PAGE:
The tipping point at which a service catalog becomes irresistible is when your organisation has become so sprawling that the potential economies of scale outweigh the costs of disenfranchising all your local subject matter experts by jamming them into a universal model that won’t quite fit any of their day-to-day experiences, and depriving them of the autonomy to use their subject matter expertise to make pragmatic decisions on the hoof to keep the organisation moving. That autonomy of course, is exactly the sort of risk management approach needed in a complex system like a multinational financial services organisation.

Yet, again, we find that greatest of management follies: the service catalog speaks to the aspiration to manage a complex operation as if it were a merely complicated, or even simple one.

This is part of a wider thrust to operationalise the organisation and eliminate — by which I mean makeredundancies. You, dear subject matter expert, cannot fight it, because you are the redundancy the thrust is designed to eradicate. Your time will come, O subject matter expert — but, like most things in the unknowable henceforth, it may not be in time to save your bacon. “In the long run”, as Keynes had it, “we are all dead”.

Come the apocalypse

The service catalog is also of a piece with the risk taxonomy in its conviction that the forward needs of the organisation are perfectly understood, anticipated, and pre-determined. There is nothing new under the sun. Unless we are on the brink of apocalypse — the Apocalypse that is; the one with a capital A, four horsemen and so on, not just any old calamity — logically, this view is wildly mistaken. As the JC never tires of reminding us, risks, challenges and opportunities present themselves from undetected crevices in the space-time continuum. They are not languishing in plain sight within the pages of your playbook.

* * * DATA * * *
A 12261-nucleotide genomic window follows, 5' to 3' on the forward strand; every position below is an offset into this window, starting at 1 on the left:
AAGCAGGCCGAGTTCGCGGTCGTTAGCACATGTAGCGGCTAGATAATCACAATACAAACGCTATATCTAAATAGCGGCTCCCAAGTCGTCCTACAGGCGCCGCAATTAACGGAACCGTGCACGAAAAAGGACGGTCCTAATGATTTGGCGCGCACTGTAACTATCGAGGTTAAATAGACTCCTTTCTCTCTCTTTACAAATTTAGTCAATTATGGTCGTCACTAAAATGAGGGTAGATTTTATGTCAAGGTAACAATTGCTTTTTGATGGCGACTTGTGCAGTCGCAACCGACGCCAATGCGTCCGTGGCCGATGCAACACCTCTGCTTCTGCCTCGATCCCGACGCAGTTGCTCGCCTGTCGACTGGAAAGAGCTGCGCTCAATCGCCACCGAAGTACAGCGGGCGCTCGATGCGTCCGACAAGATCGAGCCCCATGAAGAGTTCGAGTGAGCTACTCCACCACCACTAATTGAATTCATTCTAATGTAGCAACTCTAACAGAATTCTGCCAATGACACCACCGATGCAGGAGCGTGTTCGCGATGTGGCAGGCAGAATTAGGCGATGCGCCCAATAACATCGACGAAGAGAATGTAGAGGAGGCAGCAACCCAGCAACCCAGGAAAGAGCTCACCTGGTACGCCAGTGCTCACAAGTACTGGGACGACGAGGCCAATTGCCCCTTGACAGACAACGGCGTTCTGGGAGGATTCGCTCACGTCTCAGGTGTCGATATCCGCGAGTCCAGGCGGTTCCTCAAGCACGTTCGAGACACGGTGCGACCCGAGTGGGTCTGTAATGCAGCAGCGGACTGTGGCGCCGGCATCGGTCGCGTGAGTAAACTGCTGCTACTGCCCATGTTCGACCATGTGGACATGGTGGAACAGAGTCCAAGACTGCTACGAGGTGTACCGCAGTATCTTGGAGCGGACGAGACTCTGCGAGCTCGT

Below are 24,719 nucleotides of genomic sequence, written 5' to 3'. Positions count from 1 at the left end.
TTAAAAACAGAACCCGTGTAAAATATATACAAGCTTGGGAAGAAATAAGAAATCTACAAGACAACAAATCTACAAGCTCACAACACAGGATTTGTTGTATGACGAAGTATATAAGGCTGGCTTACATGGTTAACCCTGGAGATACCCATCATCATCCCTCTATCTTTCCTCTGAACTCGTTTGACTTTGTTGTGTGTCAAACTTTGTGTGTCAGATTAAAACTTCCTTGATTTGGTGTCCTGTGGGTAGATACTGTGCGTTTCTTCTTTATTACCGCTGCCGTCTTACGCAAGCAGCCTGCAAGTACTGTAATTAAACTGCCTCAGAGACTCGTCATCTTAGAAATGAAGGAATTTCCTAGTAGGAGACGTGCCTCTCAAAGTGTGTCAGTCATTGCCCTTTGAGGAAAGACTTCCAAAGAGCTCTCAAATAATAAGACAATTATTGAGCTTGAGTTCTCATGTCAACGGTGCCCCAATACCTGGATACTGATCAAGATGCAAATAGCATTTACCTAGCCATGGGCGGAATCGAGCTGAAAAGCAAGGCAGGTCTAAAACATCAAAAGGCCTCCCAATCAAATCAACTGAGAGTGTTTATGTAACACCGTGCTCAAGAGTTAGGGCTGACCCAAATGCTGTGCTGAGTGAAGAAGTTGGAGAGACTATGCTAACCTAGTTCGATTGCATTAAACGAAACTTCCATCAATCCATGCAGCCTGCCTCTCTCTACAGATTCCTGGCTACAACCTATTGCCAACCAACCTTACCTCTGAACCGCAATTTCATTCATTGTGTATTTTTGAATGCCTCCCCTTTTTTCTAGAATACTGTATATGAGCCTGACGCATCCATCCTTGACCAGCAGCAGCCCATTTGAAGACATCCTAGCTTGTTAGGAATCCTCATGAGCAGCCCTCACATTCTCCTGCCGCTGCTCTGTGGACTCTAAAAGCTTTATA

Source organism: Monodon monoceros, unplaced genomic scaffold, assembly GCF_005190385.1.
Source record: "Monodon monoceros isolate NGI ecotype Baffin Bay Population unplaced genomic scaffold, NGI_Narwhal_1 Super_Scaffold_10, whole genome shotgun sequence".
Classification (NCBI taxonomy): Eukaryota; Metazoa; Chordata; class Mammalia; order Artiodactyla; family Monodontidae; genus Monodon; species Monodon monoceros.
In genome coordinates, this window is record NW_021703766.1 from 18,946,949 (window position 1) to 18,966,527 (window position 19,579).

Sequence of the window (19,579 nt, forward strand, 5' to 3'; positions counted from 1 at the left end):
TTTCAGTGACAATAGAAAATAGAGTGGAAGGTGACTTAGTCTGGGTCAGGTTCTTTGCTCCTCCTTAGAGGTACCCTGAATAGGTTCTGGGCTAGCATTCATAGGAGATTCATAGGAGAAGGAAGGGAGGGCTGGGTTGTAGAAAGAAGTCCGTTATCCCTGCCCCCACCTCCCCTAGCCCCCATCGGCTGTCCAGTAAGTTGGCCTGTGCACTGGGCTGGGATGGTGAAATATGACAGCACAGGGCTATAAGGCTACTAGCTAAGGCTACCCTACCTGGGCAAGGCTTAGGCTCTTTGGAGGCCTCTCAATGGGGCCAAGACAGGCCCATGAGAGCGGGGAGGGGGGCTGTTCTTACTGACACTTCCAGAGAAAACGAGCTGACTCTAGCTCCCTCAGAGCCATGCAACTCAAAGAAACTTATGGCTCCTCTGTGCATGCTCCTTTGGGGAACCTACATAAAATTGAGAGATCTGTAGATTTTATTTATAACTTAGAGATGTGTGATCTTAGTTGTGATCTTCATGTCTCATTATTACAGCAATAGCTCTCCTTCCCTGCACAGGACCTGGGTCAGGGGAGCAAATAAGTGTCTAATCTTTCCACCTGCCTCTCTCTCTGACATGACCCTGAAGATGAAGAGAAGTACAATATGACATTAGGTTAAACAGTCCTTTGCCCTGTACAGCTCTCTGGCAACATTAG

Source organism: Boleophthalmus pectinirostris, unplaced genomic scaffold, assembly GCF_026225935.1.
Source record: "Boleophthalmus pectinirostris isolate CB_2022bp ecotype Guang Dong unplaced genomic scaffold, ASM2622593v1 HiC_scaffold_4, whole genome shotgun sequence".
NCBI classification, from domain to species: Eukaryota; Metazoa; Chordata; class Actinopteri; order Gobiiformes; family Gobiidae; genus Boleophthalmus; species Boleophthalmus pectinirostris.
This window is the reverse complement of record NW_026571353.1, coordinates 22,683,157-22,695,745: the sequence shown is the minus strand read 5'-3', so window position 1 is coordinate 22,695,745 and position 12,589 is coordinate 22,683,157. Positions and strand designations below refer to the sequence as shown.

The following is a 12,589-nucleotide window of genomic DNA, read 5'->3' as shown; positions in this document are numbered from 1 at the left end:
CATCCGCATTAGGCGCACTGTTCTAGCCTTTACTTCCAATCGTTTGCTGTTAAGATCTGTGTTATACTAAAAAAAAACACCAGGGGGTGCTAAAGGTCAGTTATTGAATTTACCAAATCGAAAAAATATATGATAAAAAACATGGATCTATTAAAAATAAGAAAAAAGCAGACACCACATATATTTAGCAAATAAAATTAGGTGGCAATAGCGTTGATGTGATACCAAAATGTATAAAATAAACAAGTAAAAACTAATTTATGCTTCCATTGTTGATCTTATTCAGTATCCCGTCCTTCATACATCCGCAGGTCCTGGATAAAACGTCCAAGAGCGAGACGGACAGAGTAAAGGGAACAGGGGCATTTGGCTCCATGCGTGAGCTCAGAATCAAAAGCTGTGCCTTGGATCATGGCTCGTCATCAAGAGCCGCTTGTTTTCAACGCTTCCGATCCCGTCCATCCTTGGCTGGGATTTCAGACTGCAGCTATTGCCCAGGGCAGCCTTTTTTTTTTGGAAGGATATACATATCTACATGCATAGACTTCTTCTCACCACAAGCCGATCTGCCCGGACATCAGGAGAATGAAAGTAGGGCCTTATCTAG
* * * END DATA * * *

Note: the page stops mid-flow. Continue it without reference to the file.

It is at just this moment, when these existential, Apocalyptic threats emerge — unbidden as they will be, tearing through the badly-stiched seams of your risk taxonomy — it is at exactly this point that you don’t want your risk controllers going, “Ah, sorry, champ, but according to the service catalog, that’s not my problem”.

Machines, not meatware

As that earnest collaboration on Wikipedia quoted above notes, the idea of a service catalog originated in the realm of software management. In any decent-sized organisation, pitches for new software will come in from all sides, and carefully curating the the IT “estate” is profoundly important.

But software is dumb. It follows rules. It can only do what it was bought to do; it usually disappoints even at that. To augment or change the application to which your software is dedicated, to meet a new challenge or opportunity — that requires judgment. An executive decision. Only a person can make an executive decision.[4]

But your human employees are not dumb animals, however much tethering them to a service catalog might make them feel like it. You have them precisely because they can make quick value judgments, based on imperfect information and amid unknown contingencies, and still take executive decisions: to do imaginative stuff you weren’t expecting them to, when a sticky situation calls for it. Software cannot do this. Not even Alpha Go.

Humans catch the bits that the service catalog didn’t anticipate.

This is the profound difference between humans and machines. In the hive mind’s evangelical fervor for AI, this distinction has been lost. We overlook it at our peril.

Lawyers. A special case.

If there is one bunch of employees who are uniquely unsuitable for a service catalog it those, like the legal eagles, whose job is to sort out edge cases. The common belief that “the legal department exists to own and answer all legal issues” is a canard. Each business owns, and must be able to answer, its own legal issues. It is expected to understand without help, all legal questions that arise in the course of its ordinary daily operations.